More East Texas counties under burn bans due to dry, windy conditions

If you start a fire in the morning, you’ll have to stay with it through the afternoon. A lot of fires that we see are product of somebody starting a fire in the
Published: Oct. 3, 2022 at 9:37 PM CDT
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EAST, Texas (KLTV) - Parts of East Texas are in desperate need of rain. Dry, low humidity and windy conditions are causing wildfires to increased. And as a result, more burn bans have been issued.

“They’ve (fires) increased as a product of the lifting of the burn bans which happened a couple weeks ago and people got the opportunity to you know burn their trash, burn their brush piles and stuff. And we’ve seen a lot of fires come about as a product of that.” says the Texas A&M Forest Service PIO, Sean Dugan.

So far, Cherokee, Houston, Polk and Sabine counties are under burn bans. And today, Panola and Anderson county were added to the list. Anderson county emergency management coordinator, Christina Crockett tells us dryness is a major cause.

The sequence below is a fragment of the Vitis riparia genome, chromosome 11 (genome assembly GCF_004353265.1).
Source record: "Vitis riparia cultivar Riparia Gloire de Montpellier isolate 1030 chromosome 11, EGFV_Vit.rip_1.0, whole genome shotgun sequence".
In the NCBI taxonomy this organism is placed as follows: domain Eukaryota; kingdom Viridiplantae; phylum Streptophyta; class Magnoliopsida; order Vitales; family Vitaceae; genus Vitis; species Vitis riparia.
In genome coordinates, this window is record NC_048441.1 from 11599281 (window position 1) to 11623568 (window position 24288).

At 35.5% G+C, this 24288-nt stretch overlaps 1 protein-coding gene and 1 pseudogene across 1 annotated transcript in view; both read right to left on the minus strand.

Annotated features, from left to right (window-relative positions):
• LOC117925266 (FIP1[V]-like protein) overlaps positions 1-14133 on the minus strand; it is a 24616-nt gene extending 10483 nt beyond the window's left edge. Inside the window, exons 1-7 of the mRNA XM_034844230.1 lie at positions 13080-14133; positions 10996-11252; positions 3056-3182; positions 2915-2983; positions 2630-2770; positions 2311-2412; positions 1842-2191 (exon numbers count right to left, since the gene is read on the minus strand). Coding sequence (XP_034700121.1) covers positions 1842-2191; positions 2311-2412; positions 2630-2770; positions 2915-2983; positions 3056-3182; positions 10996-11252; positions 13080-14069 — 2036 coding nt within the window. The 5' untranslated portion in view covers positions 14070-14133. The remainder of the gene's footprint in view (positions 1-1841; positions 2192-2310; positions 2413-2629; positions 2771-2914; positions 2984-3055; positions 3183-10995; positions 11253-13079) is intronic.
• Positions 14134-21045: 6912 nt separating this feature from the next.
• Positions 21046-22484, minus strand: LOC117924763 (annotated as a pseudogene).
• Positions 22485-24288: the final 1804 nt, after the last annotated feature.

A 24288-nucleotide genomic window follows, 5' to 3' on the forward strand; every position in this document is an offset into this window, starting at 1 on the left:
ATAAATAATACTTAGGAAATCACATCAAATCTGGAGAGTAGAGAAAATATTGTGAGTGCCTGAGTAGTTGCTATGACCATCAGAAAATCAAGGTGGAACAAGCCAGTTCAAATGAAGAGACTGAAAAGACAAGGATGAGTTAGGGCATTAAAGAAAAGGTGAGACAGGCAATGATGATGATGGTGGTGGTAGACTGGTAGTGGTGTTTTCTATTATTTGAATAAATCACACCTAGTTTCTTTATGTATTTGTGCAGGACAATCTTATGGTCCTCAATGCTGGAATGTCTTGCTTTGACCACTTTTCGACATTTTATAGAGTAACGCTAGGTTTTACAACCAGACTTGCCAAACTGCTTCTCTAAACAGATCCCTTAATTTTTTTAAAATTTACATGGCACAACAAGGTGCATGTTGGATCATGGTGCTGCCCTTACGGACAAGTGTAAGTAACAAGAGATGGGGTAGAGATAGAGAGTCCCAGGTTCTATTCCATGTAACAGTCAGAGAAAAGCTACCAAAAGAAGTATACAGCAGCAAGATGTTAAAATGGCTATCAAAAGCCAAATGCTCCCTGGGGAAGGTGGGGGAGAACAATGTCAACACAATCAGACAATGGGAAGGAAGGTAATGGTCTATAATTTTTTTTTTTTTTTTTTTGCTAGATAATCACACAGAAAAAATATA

“We’re ranging anywhere from a 400 to a 700 in our KBDI index for the dryness we have throughout the county. We are under the drought conditions that the state has issued out. We’ve had a few fires, so the judge decided it would be best to go ahead and re-issue the burn ban since we don’t have rain in the near future.” says Crockett.

The Texas A&M Forest Service warns that while other counties may not be under formal burn bans, people in those counties should also exercise caution.

Dugan says, “If you start a fire in the morning, you’ll have to stay with it through the afternoon. A lot of fires that we see are product of somebody starting a fire in the morning when it’s calm, cool and moist and then you know they leave it in the afternoon. It heats up, wind starts blowing and then it becomes a wildfire.”

He also says more people will be in the woods and fire activity may increase as we head into archery hunting season and bonfire season.